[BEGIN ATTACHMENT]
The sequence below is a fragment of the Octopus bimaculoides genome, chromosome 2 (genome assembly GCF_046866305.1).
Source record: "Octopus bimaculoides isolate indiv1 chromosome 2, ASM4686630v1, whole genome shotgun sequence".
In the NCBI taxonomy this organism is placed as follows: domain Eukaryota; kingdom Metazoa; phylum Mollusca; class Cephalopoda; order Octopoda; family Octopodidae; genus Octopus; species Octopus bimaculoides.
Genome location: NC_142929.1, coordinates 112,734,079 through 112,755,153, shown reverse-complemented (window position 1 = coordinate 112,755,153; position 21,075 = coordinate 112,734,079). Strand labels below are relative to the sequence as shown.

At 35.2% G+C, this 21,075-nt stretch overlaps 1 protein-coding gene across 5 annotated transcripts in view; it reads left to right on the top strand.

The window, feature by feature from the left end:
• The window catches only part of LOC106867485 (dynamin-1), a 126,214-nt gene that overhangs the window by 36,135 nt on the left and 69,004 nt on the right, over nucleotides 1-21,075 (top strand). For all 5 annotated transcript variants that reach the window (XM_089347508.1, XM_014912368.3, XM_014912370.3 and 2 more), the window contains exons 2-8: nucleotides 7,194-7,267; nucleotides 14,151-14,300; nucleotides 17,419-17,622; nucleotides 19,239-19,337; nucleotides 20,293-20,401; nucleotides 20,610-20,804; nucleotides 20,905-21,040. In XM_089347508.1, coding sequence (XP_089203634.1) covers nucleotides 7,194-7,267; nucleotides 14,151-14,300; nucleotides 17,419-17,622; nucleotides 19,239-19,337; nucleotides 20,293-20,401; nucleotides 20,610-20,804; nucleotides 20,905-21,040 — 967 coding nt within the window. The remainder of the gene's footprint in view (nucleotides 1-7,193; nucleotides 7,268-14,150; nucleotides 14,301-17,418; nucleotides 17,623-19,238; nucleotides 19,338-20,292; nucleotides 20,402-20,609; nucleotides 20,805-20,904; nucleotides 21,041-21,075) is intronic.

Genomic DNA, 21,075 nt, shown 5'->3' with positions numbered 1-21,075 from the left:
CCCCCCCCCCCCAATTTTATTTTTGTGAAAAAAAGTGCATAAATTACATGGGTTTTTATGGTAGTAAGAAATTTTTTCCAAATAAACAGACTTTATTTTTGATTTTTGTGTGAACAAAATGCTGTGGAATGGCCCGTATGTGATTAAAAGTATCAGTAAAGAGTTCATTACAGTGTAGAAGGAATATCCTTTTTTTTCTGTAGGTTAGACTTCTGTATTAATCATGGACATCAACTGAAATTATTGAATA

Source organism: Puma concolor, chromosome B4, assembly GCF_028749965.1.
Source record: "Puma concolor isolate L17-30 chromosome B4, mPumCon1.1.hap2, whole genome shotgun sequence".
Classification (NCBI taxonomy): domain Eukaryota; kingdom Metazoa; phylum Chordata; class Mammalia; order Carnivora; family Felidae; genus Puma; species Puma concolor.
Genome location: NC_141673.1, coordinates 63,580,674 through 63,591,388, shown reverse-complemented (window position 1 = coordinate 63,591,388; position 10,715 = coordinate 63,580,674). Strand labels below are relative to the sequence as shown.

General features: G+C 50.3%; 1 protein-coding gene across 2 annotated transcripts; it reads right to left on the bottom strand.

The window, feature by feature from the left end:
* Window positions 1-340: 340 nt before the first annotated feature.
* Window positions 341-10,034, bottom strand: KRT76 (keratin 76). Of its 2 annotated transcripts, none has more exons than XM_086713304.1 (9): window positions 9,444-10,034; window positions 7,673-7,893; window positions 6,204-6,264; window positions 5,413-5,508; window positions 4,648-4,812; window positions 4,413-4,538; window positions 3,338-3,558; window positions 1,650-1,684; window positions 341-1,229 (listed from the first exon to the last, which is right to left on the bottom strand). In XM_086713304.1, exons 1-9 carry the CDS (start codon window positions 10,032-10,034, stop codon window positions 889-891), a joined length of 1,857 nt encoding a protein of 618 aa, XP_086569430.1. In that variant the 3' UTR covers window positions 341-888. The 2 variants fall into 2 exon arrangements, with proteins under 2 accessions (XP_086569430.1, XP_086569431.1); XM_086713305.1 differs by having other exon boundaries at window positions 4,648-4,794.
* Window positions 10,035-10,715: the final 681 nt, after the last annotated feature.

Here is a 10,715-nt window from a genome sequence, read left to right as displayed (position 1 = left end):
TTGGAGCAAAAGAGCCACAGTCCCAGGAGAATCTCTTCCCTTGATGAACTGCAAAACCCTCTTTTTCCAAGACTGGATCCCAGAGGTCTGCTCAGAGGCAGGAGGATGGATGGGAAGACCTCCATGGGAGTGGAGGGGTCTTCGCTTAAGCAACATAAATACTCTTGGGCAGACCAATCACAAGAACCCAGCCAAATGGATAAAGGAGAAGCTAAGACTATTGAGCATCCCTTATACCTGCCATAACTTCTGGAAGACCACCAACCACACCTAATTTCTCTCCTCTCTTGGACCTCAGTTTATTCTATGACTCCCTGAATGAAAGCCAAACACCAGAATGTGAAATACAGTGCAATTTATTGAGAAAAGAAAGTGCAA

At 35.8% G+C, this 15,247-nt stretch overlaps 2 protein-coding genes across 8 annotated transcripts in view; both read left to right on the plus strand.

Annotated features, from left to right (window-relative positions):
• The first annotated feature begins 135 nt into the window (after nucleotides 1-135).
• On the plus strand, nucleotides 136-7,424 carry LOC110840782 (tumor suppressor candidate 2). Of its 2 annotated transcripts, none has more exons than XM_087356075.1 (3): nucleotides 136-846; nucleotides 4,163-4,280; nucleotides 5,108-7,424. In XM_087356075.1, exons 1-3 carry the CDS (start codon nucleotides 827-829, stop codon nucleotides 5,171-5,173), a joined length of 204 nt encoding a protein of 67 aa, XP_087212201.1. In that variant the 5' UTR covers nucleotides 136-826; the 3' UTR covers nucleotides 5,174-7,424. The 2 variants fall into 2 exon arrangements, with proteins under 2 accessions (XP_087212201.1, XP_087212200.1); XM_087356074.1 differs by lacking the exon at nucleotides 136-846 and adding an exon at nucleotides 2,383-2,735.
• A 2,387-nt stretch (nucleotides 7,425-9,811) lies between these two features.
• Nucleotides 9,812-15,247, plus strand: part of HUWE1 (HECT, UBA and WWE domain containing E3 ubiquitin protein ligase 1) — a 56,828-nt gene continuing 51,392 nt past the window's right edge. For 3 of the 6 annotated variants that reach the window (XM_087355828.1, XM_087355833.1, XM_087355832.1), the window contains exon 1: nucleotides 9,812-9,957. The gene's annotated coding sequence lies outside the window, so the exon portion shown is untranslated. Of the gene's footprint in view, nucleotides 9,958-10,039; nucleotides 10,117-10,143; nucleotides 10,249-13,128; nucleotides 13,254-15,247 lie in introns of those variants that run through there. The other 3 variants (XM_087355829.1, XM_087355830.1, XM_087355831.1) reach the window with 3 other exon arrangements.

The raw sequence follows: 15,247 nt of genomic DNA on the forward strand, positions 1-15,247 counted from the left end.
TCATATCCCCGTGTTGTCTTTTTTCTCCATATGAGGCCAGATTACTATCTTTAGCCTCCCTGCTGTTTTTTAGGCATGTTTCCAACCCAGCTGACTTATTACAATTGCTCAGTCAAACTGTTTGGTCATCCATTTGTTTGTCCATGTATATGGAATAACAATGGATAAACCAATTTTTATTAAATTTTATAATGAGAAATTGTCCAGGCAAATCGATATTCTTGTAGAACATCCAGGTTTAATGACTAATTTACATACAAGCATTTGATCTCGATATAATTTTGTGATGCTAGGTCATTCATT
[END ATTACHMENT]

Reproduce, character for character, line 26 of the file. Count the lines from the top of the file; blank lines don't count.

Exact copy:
• Nucleotides 9,812-15,247, plus strand: part of HUWE1 (HECT, UBA and WWE domain containing E3 ubiquitin protein ligase 1) — a 56,828-nt gene continuing 51,392 nt past the window's right edge. For 3 of the 6 annotated variants that reach the window (XM_087355828.1, XM_087355833.1, XM_087355832.1), the window contains exon 1: nucleotides 9,812-9,957. The gene's annotated coding sequence lies outside the window, so the exon portion shown is untranslated. Of the gene's footprint in view, nucleotides 9,958-10,039; nucleotides 10,117-10,143; nucleotides 10,249-13,128; nucleotides 13,254-15,247 lie in introns of those variants that run through there. The other 3 variants (XM_087355829.1, XM_087355830.1, XM_087355831.1) reach the window with 3 other exon arrangements.